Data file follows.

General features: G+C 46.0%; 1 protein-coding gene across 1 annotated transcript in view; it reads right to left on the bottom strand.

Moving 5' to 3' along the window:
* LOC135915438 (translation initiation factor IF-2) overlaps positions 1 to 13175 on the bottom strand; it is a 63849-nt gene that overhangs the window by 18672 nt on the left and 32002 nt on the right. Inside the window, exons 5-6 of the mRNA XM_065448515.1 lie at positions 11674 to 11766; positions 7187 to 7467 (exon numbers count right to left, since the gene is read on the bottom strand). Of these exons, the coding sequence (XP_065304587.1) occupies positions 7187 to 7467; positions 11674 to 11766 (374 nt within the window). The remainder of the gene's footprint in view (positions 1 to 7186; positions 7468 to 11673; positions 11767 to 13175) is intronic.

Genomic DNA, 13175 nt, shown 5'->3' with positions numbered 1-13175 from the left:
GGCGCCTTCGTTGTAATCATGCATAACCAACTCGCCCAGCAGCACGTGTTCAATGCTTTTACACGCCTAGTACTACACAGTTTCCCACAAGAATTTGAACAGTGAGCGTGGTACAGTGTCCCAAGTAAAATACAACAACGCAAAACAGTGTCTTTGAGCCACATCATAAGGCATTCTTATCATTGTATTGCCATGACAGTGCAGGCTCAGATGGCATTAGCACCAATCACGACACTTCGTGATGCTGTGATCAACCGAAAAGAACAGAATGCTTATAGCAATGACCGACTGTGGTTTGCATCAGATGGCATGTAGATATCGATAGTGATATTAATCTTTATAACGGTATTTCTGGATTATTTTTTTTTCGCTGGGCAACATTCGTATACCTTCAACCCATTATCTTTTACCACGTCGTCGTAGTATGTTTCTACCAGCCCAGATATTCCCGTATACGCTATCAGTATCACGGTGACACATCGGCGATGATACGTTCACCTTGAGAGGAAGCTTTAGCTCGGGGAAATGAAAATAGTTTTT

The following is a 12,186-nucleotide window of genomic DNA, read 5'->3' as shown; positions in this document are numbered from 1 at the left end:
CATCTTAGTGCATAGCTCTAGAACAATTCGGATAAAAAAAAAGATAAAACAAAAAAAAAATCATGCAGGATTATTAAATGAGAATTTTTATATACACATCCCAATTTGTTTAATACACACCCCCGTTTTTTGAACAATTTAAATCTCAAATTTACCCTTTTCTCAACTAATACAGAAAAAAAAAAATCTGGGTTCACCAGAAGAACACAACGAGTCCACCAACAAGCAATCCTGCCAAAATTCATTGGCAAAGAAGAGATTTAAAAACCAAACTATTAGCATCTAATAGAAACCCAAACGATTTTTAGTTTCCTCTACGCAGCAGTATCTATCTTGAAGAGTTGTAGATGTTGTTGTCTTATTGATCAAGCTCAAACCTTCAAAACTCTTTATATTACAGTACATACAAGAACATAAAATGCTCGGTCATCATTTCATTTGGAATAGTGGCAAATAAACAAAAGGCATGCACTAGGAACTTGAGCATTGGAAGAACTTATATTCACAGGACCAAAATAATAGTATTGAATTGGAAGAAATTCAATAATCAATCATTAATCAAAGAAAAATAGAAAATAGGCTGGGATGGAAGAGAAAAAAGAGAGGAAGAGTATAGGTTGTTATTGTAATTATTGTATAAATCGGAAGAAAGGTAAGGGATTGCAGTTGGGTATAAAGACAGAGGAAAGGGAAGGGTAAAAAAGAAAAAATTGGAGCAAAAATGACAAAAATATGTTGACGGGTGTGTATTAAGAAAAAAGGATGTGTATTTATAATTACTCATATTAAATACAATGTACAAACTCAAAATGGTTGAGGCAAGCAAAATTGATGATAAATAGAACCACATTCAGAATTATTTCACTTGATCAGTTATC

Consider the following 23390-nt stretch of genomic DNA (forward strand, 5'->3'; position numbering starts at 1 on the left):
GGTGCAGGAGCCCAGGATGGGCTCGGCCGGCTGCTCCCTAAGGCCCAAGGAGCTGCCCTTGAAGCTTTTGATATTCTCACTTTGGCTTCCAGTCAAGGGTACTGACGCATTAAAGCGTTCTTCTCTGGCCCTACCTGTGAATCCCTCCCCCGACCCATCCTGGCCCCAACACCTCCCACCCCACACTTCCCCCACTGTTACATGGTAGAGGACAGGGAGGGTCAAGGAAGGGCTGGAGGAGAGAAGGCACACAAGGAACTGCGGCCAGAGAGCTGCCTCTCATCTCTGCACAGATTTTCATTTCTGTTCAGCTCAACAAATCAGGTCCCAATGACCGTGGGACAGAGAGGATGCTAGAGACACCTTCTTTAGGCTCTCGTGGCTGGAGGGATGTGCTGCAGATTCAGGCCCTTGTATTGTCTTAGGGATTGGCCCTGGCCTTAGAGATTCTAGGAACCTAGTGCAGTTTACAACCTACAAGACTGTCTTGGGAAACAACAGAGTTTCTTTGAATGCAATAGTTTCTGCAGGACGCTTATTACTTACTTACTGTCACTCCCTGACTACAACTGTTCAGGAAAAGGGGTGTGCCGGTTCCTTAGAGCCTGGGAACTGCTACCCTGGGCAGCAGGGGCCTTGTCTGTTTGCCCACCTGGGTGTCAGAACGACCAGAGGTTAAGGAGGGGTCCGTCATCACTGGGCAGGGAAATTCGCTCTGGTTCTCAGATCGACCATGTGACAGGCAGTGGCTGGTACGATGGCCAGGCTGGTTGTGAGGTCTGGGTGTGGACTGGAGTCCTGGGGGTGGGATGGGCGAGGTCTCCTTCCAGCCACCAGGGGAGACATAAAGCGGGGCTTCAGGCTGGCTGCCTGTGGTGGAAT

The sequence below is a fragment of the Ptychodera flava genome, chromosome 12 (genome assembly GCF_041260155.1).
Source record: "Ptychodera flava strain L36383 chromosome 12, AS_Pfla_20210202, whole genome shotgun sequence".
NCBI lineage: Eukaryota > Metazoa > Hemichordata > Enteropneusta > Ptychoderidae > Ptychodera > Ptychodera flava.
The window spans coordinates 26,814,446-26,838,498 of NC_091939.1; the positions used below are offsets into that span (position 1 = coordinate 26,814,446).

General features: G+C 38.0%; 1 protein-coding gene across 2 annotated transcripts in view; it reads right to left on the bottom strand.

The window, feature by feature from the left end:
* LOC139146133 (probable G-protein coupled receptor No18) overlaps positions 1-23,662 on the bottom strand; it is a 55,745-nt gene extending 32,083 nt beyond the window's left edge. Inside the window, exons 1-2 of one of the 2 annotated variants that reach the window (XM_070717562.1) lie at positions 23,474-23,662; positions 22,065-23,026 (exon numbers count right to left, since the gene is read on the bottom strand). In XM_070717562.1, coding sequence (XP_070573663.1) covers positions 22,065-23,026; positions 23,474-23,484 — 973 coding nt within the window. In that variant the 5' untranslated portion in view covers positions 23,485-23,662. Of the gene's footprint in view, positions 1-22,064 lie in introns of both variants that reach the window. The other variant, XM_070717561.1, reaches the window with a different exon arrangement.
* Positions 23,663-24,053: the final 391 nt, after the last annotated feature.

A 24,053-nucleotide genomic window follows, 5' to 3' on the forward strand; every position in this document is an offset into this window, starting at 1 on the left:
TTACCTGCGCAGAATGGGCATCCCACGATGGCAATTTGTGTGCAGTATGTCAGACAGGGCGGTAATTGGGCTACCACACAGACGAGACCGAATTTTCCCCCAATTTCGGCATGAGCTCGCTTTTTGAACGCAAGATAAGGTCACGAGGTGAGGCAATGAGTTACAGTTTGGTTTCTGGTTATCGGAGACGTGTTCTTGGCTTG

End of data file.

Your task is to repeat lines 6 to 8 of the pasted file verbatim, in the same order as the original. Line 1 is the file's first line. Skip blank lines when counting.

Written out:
The following is a 12,186-nucleotide window of genomic DNA, read 5'->3' as shown; positions in this document are numbered from 1 at the left end:
CATCTTAGTGCATAGCTCTAGAACAATTCGGATAAAAAAAAAGATAAAACAAAAAAAAAATCATGCAGGATTATTAAATGAGAATTTTTATATACACATCCCAATTTGTTTAATACACACCCCCGTTTTTTGAACAATTTAAATCTCAAATTTACCCTTTTCTCAACTAATACAGAAAAAAAAAAATCTGGGTTCACCAGAAGAACACAACGAGTCCACCAACAAGCAATCCTGCCAAAATTCATTGGCAAAGAAGAGATTTAAAAACCAAACTATTAGCATCTAATAGAAACCCAAACGATTTTTAGTTTCCTCTACGCAGCAGTATCTATCTTGAAGAGTTGTAGATGTTGTTGTCTTATTGATCAAGCTCAAACCTTCAAAACTCTTTATATTACAGTACATACAAGAACATAAAATGCTCGGTCATCATTTCATTTGGAATAGTGGCAAATAAACAAAAGGCATGCACTAGGAACTTGAGCATTGGAAGAACTTATATTCACAGGACCAAAATAATAGTATTGAATTGGAAGAAATTCAATAATCAATCATTAATCAAAGAAAAATAGAAAATAGGCTGGGATGGAAGAGAAAAAAGAGAGGAAGAGTATAGGTTGTTATTGTAATTATTGTATAAATCGGAAGAAAGGTAAGGGATTGCAGTTGGGTATAAAGACAGAGGAAAGGGAAGGGTAAAAAAGAAAAAATTGGAGCAAAAATGACAAAAATATGTTGACGGGTGTGTATTAAGAAAAAAGGATGTGTATTTATAATTACTCATATTAAATACAATGTACAAACTCAAAATGGTTGAGGCAAGCAAAATTGATGATAAATAGAACCACATTCAGAATTATTTCACTTGATCAGTTATC

Consider the following 23390-nt stretch of genomic DNA (forward strand, 5'->3'; position numbering starts at 1 on the left):